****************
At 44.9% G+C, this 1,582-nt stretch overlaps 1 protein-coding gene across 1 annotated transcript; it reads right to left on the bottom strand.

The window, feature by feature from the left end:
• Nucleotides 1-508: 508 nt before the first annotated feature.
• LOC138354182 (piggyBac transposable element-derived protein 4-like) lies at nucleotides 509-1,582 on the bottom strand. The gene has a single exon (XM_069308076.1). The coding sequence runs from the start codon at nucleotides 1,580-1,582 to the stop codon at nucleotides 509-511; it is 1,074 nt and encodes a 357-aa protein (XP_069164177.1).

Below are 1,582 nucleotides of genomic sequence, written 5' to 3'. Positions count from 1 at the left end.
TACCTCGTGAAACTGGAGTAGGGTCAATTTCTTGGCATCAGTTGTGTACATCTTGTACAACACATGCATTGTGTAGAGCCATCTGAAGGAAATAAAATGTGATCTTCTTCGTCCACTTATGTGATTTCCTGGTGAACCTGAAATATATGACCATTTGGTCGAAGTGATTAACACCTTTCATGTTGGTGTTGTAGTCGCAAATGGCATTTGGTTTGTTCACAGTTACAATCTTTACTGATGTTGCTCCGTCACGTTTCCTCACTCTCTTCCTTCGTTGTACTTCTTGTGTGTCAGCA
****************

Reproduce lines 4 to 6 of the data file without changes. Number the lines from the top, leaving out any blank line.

• LOC138354182 (piggyBac transposable element-derived protein 4-like) lies at nucleotides 509-1,582 on the bottom strand. The gene has a single exon (XM_069308076.1). The coding sequence runs from the start codon at nucleotides 1,580-1,582 to the stop codon at nucleotides 509-511; it is 1,074 nt and encodes a 357-aa protein (XP_069164177.1).

Below are 1,582 nucleotides of genomic sequence, written 5' to 3'. Positions count from 1 at the left end.
TACCTCGTGAAACTGGAGTAGGGTCAATTTCTTGGCATCAGTTGTGTACATCTTGTACAACACATGCATTGTGTAGAGCCATCTGAAGGAAATAAAATGTGATCTTCTTCGTCCACTTATGTGATTTCCTGGTGAACCTGAAATATATGACCATTTGGTCGAAGTGATTAACACCTTTCATGTTGGTGTTGTAGTCGCAAATGGCATTTGGTTTGTTCACAGTTACAATCTTTACTGATGTTGCTCCGTCACGTTTCCTCACTCTCTTCCTTCGTTGTACTTCTTGTGTGTCAGCA